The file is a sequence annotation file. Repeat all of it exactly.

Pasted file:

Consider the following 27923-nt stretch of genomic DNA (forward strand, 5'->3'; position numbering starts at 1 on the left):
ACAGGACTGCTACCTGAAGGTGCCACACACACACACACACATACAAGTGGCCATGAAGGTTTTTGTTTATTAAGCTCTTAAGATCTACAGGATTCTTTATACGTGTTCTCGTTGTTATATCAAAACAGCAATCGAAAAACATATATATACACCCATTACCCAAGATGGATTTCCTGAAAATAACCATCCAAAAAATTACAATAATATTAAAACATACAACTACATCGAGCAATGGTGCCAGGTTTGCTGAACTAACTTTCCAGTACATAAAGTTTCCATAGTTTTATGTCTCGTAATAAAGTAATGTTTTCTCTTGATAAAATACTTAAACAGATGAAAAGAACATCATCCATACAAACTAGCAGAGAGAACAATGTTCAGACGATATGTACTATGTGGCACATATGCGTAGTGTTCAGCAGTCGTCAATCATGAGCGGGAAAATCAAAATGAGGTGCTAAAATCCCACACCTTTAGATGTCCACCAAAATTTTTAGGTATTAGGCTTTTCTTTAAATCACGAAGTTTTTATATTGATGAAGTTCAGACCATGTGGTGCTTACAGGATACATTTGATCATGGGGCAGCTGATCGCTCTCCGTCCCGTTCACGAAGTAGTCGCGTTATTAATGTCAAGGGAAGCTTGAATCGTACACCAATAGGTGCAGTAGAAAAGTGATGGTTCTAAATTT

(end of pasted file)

Consider the following 27923-nt stretch of genomic DNA (forward strand, 5'->3'; position numbering starts at 1 on the left):
ACAGGACTGCTACCTGAAGGTGCCACACACACACACACACATACAAGTGGCCATGAAGGTTTTTGTTTATTAAGCTCTTAAGATCTACAGGATTCTTTATACGTGTTCTCGTTGTTATATCAAAACAGCAATCGAAAAACATATATATACACCCATTACCCAAGATGGATTTCCTGAAAATAACCATCCAAAAAATTACAATAATATTAAAACATACAACTACATCGAGCAATGGTGCCAGGTTTGCTGAACTAACTTTCCAGTACATAAAGTTTCCATAGTTTTATGTCTCGTAATAAAGTAATGTTTTCTCTTGATAAAATACTTAAACAGATGAAAAGAACATCATCCATACAAACTAGCAGAGAGAACAATGTTCAGACGATATGTACTATGTGGCACATATGCGTAGTGTTCAGCAGTCGTCAATCATGAGCGGGAAAATCAAAATGAGGTGCTAAAATCCCACACCTTTAGATGTCCACCAAAATTTTTAGGTATTAGGCTTTTCTTTAAATCACGAAGTTTTTATATTGATGAAGTTCAGACCATGTGGTGCTTACAGGATACATTTGATCATGGGGCAGCTGATCGCTCTCCGTCCCGTTCACGAAGTAGTCGCGTTATTAATGTCAAGGGAAGCTTGAATCGTACACCAATAGGTGCAGTAGAAAAGTGATGGTTCTAAATTT